How the Internet of Things Will Change Your World
Kyle is a member of The Motley Fool Blog Network -- entries represent the personal opinion of the blogger and are not formally edited.
Imagine that it's 5 a.m. on a Tuesday morning in November, and your car has getting you to work at the top of its agenda today.
Your car knows from your driving activity that you're probably asleep and it doesn't want to wake you, but its concerned about the low level of gas you've left in it, and how this might set you both back in a few hours, as you will have to make a pit stop at the gas station if you ever plan to get all the way across town to work.
Before causing any unnecessary fuss, your car decides to have a little chat with the digital planner on your iPhone to see if you have something else planned for Tuesday. The answer is no, which your iPhone then relays to your car.
After double-checking your route to work for any construction delays or accidents which might effect the time line, your car shoots off a message to your alarm clock and the reading light by your bedside to wake you up 5 minutes early in order to compensate for the stop. Your alarm clock agrees, and silently informs your bathroom shower faucet, toothbrush, Mr. Coffee machine and toaster of the change in plan.
All of this happens about 3 times faster than you can blink your eye.
Welcome to the Internet of Things.
The Internet of Things was born between 2008-9, in the depths of the Great Recession. That was the year that devices began to outnumber people on the internet. If it has an on-off button or switch, it should be computing; and if its computing, it should be connected to the internet.
According to a study conducted by Forrester Research:
There is a positive perception of the term Internet of Things, and 85% of respondents agree with the provided definition of IoT.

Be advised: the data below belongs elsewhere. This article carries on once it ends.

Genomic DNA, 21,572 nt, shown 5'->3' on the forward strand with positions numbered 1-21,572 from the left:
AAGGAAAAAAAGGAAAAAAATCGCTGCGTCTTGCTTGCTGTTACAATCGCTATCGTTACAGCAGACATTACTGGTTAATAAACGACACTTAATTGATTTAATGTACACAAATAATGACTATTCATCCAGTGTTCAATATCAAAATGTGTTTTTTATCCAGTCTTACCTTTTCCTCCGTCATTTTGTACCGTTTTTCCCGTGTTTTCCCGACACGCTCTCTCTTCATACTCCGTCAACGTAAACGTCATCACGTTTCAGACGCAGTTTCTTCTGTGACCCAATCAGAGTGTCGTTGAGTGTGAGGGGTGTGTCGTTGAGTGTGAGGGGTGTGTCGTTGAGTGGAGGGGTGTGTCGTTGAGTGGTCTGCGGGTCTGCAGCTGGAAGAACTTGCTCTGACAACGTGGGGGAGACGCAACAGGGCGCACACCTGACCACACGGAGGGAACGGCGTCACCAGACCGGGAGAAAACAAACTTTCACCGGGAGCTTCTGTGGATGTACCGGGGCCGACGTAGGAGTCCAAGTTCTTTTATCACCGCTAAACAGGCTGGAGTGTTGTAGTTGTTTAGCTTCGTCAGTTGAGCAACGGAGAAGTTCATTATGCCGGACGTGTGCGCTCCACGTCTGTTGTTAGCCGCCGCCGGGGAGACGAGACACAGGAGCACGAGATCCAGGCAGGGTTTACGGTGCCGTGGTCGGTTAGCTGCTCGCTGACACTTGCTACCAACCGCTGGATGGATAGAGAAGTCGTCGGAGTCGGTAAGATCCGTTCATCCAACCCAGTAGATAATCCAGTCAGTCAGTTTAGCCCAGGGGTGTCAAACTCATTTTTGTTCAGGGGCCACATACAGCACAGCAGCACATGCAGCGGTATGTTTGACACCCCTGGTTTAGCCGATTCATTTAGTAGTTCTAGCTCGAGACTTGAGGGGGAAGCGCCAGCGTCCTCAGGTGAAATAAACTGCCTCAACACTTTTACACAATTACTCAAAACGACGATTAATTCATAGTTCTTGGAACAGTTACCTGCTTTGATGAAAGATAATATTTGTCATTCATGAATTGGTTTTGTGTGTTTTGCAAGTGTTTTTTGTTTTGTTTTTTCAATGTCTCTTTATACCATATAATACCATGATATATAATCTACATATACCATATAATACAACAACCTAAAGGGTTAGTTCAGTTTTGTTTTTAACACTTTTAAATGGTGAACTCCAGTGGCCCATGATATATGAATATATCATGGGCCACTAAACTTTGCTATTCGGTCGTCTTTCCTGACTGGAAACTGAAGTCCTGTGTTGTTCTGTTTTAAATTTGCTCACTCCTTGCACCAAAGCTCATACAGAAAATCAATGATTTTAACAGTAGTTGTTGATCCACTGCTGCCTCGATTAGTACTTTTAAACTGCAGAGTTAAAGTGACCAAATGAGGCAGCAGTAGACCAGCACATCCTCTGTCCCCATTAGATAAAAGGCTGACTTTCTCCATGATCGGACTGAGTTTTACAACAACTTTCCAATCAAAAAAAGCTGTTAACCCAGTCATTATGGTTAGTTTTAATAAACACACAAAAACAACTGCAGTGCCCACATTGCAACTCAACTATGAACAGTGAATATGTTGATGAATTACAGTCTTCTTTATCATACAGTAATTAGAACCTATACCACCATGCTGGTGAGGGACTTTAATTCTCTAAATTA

Momentum appears strong, as 15% of surveyed organizations across the globe already have an Internet of Things solution in place, 53% plan to implement one within the next 24 months, and another 14% in the next two to five years.
In looking at adoption by industry, 21% of transportation and logistics respondents noted they already have Internet of Things solutions in place. Only 3% of healthcare organizations have them in place.
Around the globe, the majority of IT decision-makers are turning to Internet of Things solutions to provide more visibility in the supply chain and improve customer interactions.
The top five companies at the forefront of the Internet of Things revolution are:
Intel (NASDAQ: INTC): The microprocessor giant's new Rosepoint technology allows WiFi radios to be shrunk to sub-microscopic levels, allowing everything from digital OLED newspapers to your toothbrush to send and receive data. Rosepoint technology will be the first link in the chain between everything around you and the internet.
IBM (NYSE: IBM): Big Blue's “A Smarter Planet” initiative aims to connect all the different “smarter” technologies – power grids, energy consumption, traffic management, data centers, communications, rail transportation and healthcare – within a single, open-source system.